• Taxpayer identification number (i.e., SIN, business number, trust account number)

4) Penalties. Original late-filing penalties for trusts still apply, however an additional punitive failure to file penalty due to gross negligence may apply to T3 returns filed for 2023 and onwards.

Bare Trust Arrangements

Many Canadians may be unaware that they are a trustee of a bare trust.  If a Canadian resident has their name added to the title of a family member’s home or to a relative’s bank account, but only to function as the registered titleholder, they could be deemed to be part of a bare trust, even if they never explicitly set up a trust. Beginning with the December 31, 2023 year end, the trustee of a bare trust must file an annual T3 trust return along with Schedule 15. It should be noted that the new reporting requirements only change the reporting obligation of bare trusts and not the tax treatment of bare trusts.

Additional Information Disclosure

The requirement to report personal information extends to all persons involved in the trust, whether named in the original trust agreement or not. This means any individual, corporation, partnership, or trust with the ability to exert influence over trustee decision-making will need to be disclosed, which may create a long list of persons to be reported on Schedule 15. It will be important to have a complete understanding of the trust’s structure prior to filing for the 2023 taxation year, and it will be important to start gathering the required information as soon as possible.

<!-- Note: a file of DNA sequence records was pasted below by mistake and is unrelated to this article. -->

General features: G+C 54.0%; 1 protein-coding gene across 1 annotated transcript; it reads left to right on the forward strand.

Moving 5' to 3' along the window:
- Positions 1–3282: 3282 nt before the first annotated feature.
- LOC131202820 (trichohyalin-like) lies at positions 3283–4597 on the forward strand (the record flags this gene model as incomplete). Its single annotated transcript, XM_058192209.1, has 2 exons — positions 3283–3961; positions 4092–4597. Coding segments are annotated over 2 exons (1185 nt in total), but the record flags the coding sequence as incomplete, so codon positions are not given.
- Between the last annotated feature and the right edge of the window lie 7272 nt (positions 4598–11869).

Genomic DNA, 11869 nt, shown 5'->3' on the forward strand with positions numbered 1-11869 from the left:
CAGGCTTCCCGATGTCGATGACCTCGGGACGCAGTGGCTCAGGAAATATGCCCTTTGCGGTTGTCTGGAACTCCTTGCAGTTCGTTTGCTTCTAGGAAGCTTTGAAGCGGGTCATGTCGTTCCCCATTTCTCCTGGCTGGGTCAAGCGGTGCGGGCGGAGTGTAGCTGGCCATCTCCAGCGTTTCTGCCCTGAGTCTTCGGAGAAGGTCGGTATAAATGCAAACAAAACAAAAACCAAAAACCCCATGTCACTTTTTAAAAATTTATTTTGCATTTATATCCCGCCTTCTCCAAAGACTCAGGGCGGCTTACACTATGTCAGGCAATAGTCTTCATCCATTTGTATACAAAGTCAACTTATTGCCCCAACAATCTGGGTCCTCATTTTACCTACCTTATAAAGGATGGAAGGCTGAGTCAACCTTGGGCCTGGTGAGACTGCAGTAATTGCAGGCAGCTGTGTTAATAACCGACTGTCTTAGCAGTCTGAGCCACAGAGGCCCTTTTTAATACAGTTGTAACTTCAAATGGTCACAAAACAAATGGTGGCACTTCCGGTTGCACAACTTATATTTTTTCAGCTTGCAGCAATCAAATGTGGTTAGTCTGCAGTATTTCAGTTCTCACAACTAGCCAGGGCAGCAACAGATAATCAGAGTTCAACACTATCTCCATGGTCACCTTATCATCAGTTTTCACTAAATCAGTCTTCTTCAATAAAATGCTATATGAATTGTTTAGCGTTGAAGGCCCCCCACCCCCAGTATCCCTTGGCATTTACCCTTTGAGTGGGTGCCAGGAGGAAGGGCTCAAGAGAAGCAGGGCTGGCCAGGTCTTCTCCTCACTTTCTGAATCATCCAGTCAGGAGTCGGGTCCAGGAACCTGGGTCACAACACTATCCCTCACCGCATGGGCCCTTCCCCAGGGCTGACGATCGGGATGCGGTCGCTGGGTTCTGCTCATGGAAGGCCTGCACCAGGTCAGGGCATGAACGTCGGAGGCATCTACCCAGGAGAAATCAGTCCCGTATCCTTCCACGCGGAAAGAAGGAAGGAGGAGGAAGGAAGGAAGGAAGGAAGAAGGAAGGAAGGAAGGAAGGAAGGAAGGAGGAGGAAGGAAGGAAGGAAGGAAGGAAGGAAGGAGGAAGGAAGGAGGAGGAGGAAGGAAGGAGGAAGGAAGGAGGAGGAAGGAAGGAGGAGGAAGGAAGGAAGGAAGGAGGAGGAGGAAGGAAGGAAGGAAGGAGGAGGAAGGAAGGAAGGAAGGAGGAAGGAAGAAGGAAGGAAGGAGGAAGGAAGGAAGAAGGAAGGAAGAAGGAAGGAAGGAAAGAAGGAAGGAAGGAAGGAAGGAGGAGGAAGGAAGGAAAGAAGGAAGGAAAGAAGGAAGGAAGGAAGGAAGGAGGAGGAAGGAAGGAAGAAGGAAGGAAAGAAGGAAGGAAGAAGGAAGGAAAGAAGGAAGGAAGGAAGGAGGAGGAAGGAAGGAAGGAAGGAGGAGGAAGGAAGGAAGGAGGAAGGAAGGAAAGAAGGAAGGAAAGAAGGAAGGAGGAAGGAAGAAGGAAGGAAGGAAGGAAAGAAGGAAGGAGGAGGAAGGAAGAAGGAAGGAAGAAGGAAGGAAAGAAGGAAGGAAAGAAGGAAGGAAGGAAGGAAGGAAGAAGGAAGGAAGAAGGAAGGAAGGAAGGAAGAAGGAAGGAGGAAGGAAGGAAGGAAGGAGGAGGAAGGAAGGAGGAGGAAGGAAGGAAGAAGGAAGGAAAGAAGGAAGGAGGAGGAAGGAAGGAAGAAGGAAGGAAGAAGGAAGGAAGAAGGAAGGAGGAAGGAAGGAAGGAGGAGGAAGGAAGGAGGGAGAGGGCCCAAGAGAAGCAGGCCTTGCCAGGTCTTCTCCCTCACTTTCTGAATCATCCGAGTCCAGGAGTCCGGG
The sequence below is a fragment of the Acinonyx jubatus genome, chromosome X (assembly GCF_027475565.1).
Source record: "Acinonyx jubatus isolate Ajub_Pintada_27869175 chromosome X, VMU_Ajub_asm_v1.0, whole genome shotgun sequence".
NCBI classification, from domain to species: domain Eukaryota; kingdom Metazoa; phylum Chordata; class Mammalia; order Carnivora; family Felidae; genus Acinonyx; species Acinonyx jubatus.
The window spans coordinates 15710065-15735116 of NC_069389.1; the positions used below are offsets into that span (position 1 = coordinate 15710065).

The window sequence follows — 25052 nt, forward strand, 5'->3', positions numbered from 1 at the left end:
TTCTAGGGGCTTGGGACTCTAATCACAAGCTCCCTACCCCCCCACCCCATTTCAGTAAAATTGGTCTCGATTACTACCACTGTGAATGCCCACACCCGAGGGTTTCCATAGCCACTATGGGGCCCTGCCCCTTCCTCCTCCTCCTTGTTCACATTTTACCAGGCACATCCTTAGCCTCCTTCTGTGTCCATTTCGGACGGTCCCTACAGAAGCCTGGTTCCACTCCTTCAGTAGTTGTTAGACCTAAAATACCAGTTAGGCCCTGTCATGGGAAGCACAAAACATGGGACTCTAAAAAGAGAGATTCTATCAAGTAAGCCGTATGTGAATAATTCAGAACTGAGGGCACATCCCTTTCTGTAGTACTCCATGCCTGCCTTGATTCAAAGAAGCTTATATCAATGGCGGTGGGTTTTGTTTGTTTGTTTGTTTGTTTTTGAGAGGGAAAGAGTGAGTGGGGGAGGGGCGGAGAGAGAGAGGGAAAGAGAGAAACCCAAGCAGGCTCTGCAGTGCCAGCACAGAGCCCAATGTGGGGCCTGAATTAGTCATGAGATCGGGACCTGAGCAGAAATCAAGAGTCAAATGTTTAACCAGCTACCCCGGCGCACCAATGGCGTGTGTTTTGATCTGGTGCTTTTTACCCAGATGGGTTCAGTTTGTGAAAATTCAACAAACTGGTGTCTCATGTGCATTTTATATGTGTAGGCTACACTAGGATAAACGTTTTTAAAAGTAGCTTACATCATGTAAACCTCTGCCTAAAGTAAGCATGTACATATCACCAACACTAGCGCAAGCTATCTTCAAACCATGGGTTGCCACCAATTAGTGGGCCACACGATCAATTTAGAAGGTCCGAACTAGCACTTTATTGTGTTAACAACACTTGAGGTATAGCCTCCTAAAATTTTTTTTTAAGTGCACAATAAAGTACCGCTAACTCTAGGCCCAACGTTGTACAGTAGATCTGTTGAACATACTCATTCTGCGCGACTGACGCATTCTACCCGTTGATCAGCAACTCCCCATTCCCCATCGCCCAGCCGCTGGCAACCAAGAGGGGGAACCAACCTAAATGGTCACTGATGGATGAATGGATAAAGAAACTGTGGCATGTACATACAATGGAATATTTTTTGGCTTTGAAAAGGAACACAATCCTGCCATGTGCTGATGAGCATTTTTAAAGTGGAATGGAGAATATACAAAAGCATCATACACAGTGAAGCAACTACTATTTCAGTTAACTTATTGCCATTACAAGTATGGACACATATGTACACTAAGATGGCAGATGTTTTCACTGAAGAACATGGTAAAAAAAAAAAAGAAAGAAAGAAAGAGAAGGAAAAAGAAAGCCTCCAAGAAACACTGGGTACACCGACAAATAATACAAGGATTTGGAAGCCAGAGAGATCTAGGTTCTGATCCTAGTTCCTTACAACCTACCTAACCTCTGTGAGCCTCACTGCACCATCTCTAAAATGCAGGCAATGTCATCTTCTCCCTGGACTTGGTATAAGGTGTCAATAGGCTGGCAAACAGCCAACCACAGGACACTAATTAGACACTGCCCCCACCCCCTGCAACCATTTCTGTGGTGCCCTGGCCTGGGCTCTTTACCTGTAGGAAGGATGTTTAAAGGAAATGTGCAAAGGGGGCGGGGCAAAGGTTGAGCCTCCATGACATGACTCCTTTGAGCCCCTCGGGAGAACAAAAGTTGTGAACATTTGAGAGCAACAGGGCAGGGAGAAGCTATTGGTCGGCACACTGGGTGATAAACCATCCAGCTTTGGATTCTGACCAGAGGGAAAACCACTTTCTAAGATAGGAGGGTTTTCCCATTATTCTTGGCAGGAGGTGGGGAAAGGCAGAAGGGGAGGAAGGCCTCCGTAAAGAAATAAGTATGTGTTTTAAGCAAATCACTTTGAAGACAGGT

Failure to provide the newly required information will result in penalties of $25 per day of delinquency, with a minimum penalty of $100, and maximum penalty of $2,500. If the failure to file was made knowingly or due to gross negligence, an additional penalty of 5% of the maximum value of property held by the trust during the tax year will apply, with a minimum penalty of $2,500. It should be noted there is no maximum to the possible penalties for gross negligence in failing to report, creating significant risk for trustees who do not provide complete information.

Trusts Exempt from New Reporting Requirements

Some types of trusts may still be exempt from new filing rules, including Graduated Rate Estates, Qualified Disability Trusts, new trusts (in existence for less than three months) or small trusts holding less than $50,000 in assets, however, it is important to consult a tax professional to confirm the requirements for your unique situation.

The deadline for filing of the 2023 T3 return and corresponding Schedule 15 is quickly approaching on March 30, 2024 (April 2, 2024, since March 30th is on a long weekend). It will be important to gather the required information as soon as possible, as the new requirements may be onerous to meet.

For more information or for help filing your 2023 T3 return, the team here at McGovern Hurley LLP is always happy to help.

John Mendis, Tax Advisory and Compliance Partner,

Greg Furyk, Business Advisory and Compliance Partner,